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TAS Distributing Co., Inc. v. Cummins Inc.

October 7, 2009


The opinion of the court was delivered by: John A. Gorman United States Magistrate Judge


Now before the Court is the motion by Plaintiff TAS*fn1 for entry of a protective order (Doc. #190). For the following reasons, the motion is denied.

The dispute at issue arose out of the deposition of John E. Cepican. During that deposition, Cepican, an attorney, asserted attorney client privilege in response to a number of questions, as well as with respect to certain documents. To understand that privilege, a few background facts are necessary.

Loran Sutton invented a device that later became the Temp-A-Start System ("System"). In 1983, Sutton founded ICT, Inc. to develop that System. Sutton currently receives royalties on various patents relating to the System. At some point in time - it is not known precisely when -Sutton transferred or licensed his interests in the System to ICT, Inc. Harvey Slepian was a shareholder and officer of ICT Inc.

The first pertinent patent granted in the 1980's was for a device that was later developed into the System. This device has undergone a number of revisions since then. ICT was dissolved in 1986; its assets were acquired in that year by a successor corporation, Integrated Circuit Technology Inc., which itself dissolved in 1988.

In December of 1984, Cepican was retained to perform pre-filing examination of prior art to determine if the System was patentable. Whether he was retained by Sutton or ICT is disputed by the parties to this litigation, but it is clear that Cepican never represented Integrated Circuit Technology Inc . Slepian was a shareholder and officer of the successor corporation as well.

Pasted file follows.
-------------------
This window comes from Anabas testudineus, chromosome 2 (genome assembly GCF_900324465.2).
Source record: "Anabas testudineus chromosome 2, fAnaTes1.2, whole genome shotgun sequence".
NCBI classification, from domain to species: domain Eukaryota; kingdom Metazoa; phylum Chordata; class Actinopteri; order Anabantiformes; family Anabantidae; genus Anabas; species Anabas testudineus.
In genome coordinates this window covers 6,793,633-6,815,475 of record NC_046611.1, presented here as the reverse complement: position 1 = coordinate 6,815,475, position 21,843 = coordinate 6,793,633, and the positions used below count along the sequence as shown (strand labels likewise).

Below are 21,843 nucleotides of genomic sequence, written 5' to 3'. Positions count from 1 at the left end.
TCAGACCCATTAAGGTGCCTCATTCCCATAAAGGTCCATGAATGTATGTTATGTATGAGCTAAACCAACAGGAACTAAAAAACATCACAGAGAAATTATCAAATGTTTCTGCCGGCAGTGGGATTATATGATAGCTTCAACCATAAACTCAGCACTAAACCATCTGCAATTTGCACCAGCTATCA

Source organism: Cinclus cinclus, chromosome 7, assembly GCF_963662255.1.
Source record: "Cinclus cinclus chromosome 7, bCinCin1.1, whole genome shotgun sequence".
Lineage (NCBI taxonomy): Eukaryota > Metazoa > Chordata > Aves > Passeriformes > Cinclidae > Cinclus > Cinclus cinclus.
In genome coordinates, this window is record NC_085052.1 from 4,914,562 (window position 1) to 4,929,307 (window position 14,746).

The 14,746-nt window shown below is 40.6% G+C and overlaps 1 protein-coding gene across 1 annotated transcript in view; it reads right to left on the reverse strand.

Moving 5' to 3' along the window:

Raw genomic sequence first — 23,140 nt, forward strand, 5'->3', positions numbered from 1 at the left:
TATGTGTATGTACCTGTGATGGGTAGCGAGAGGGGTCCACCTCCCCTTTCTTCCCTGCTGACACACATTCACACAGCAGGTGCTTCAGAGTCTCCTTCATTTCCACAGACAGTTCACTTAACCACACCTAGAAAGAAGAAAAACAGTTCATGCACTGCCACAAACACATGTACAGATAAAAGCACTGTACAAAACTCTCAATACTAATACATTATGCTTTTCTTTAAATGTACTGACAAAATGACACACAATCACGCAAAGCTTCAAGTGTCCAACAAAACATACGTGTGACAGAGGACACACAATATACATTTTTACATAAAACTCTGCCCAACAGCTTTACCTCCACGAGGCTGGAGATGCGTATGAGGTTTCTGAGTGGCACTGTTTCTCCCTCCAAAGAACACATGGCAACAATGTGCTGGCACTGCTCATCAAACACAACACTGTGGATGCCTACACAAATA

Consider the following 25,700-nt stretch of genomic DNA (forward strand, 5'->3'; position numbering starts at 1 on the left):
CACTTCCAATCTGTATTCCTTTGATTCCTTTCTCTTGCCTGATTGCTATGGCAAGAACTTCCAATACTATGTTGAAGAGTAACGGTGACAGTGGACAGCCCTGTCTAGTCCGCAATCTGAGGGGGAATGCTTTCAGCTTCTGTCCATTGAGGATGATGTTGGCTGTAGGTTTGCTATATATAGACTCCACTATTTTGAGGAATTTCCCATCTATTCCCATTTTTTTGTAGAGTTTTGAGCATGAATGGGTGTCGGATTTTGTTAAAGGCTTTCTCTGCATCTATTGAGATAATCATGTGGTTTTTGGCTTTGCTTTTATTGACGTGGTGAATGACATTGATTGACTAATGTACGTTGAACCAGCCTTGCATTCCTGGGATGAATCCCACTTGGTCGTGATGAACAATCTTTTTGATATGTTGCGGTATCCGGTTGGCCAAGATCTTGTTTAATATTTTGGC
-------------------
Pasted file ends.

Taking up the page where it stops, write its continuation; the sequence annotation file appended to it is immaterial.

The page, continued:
All patents associated with the System are now held by TAS. Slepian is the sole shareholder and CEO of TAS. Cepican has never represented TAS or Slepian. There is no explanation for how TAS came to hold these patents.

There are two issues that must be resolved here. The first is identifying the precise identity of Cepican's client. He claims not to recall whether he was retained by ICT Inc. or by Sutton. That lack of memory is neither here nor there. There is no dispute that he was retained for a specific purpose - pre-filing examination of prior art - and the documents pertinent to the patent filings show that Cepican represented the corporation. His lack of specific recall cannot trump those legal documents.

The second issue is whether any privilege that may have attached to communication between Cepican and ICT Inc. survived the dissolution of ICT Inc. A corporation, as an inanimate entity, must act through agents; the power to waive the corporate attorney-client privilege for solvent corporations rests with the corporation's management. See Commodity Futures Trading Comm'n v. Weintraub, 471 U.S. 343, 348 (1985)